Downtime

Peeking Behind the Veil

Because I consider myself a dedicated radical queer, marriage was supposed to be my nemesis. Then I discovered queer wedding Instagram.

A hand holds a cellphone with a photo of two men getting married with a rainbow hypnotic spiral GIF in the background.
Photo illustration by Slate. Photos by Cunaplus_M.Faba/iStock/Getty Images Plus and Rawpixel/iStock/Getty Images Plus.

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I have strong opinions. This has been true about me since childhood. In college, I underwent a political awakening fueled by social justice rallies, American studies classes, and getting the hell out of my lily-white small town. As I began to recognize the often oppressive systems that structure our lives, I found even more things to have strong opinions about. One of those is marriage.

Marriage, I decided, was a grotesque relic from the past warped to fit our modern needs. Once serving a clear-cut financial and logistical purpose, it was now a mess of contradictions and unrealistic expectations. We task a single (1) person with providing love and companionship, igniting and satisfying desire—while also (!) fulfilling a legal arrangement, against a backdrop of longer life spans, higher divorce rates, and more romantic choices than ever before. Absolutely reasonable; positively dreamy.

Modern marriage was supposed to be an egalitarian partnership, but women in straight relationships still did more labor. Modern marriage was supposed to be a sacred union but also a state-sanctioned one—so much so that for decades it was a tried-and-true method to avoid deportation. It remains a reliable source for health insurance and tax benefits. Where else but our neoliberal, nuclear family–obsessed society would we readily hinge our citizenship and health on the success of a relationship that began as a fleeting spark or a good fuck?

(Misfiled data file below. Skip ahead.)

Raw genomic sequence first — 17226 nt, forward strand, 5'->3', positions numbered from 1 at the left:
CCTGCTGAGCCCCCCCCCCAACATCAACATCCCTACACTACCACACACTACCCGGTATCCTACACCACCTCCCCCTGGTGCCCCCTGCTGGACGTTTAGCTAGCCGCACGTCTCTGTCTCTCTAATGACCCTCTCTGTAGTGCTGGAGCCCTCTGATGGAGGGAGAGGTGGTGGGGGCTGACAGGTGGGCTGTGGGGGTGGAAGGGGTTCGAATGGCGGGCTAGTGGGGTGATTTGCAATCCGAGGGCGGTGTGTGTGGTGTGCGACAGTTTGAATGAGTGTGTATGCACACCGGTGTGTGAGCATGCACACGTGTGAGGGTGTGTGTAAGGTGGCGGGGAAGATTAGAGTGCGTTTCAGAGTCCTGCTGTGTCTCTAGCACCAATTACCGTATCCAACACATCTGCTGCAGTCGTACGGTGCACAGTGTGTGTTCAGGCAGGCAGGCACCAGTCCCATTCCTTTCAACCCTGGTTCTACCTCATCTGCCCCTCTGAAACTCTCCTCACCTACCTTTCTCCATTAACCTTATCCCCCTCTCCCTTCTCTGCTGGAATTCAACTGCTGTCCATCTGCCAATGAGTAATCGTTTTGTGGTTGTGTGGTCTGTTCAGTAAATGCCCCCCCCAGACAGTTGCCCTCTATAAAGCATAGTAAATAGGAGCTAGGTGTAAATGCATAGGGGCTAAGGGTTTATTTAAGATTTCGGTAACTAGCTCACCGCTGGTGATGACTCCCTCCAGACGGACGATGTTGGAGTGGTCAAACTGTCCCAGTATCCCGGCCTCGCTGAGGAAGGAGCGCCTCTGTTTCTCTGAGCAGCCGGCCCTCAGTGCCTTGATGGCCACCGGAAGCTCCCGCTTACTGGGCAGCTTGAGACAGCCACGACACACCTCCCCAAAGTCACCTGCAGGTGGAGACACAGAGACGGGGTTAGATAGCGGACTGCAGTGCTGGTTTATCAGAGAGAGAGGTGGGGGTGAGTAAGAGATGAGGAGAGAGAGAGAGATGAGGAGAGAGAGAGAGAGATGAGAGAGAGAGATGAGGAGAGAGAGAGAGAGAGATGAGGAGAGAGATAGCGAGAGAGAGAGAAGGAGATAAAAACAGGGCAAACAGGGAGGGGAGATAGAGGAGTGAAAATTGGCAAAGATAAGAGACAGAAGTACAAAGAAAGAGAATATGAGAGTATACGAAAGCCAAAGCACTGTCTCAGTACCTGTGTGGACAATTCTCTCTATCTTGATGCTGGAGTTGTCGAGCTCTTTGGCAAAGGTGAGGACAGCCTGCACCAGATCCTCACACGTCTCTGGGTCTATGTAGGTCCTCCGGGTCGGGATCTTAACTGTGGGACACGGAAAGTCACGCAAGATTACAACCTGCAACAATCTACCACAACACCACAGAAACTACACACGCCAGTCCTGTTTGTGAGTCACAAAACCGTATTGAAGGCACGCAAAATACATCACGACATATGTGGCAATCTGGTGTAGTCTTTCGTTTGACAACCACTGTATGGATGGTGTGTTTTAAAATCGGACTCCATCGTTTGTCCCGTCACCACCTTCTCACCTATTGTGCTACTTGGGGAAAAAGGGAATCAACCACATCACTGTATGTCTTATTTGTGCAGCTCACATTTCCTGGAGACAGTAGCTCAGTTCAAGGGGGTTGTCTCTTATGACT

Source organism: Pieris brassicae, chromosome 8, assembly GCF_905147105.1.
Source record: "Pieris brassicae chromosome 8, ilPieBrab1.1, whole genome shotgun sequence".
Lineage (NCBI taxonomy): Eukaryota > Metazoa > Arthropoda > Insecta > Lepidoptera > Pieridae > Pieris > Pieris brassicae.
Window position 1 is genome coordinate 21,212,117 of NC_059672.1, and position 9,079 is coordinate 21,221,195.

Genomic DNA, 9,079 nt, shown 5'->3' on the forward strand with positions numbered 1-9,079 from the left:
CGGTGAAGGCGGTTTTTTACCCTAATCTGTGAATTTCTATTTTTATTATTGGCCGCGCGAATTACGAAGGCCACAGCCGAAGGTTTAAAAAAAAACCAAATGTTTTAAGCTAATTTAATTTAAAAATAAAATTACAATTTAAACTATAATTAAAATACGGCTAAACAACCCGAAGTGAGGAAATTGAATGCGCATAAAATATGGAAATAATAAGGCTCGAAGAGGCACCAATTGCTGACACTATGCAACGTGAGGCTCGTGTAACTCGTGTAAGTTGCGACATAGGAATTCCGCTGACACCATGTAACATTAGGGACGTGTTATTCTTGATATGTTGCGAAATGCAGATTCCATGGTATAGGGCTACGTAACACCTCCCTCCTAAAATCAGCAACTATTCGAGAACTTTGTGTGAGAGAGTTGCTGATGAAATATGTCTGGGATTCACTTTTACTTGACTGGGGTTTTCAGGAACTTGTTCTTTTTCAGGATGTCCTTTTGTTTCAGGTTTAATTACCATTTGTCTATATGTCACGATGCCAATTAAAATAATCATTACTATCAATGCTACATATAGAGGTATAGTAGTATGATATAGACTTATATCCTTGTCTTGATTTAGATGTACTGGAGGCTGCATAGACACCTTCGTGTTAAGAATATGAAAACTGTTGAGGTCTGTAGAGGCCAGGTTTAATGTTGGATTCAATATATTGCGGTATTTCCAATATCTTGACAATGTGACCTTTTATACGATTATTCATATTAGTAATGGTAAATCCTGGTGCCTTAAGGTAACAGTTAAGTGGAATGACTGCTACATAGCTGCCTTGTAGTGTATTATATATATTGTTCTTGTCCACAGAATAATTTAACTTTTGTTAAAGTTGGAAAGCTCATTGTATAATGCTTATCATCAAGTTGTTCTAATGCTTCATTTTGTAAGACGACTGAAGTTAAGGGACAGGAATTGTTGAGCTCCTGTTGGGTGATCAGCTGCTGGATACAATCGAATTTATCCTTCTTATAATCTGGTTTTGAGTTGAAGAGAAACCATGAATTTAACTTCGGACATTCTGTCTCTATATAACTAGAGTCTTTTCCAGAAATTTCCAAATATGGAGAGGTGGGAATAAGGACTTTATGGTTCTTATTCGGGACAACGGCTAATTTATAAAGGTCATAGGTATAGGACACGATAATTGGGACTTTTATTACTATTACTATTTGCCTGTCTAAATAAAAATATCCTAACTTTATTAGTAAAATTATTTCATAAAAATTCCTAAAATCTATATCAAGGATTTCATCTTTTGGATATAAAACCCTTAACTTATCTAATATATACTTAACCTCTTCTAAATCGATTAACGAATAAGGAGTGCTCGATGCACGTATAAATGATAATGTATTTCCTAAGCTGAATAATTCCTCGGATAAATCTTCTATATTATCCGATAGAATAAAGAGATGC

Realizing I was queer in college further complicated the marriage problem. I was furious that the fight for LGBTQ+ rights had been coopted by the Marriage Industrial Complex™, which canonizes monogamous romantic love and, as I saw it, stood in direct opposition to the values of queer kinship. Not only that, the community was facing a more urgent issue with the devastatingly frequent murders of black trans women. There’s an argument to be made about queering the institution of marriage, but at the time, I believed the push for this kind of equality reflected a desire among the white, cisgender, queer 1 percent to assimilate. (Not to mention all the waste produced by weddings. It’s been real, Earth!)

None of this, however, was top of mind when I recently happened upon the Instagram page of a queer influencer couple. I can’t speak to the app’s algorithms, because I don’t know dark magic, but I do know that I was procrastinating and looking for a distraction. The couple I found was younger than me, had all the trappings of high-gloss influencer life—and was planning a wedding. It was something I hadn’t considered before: influencer wedding culture, but make it homo.

And so began my descent into a vortex of gay tuxedoes, gowns, and first looks. Because Instagram feeds you the “top” photos first, I was lured in by the most aesthetically opulent.
#Queerwedding was a fount of perfectly tailored suits and ethereal photoshoots in forests, twilight highlighting the glimmer in the eyes of the two people in love. I found myself fascinated—and ravenous. This wasn’t a listless scroll; this was fervor.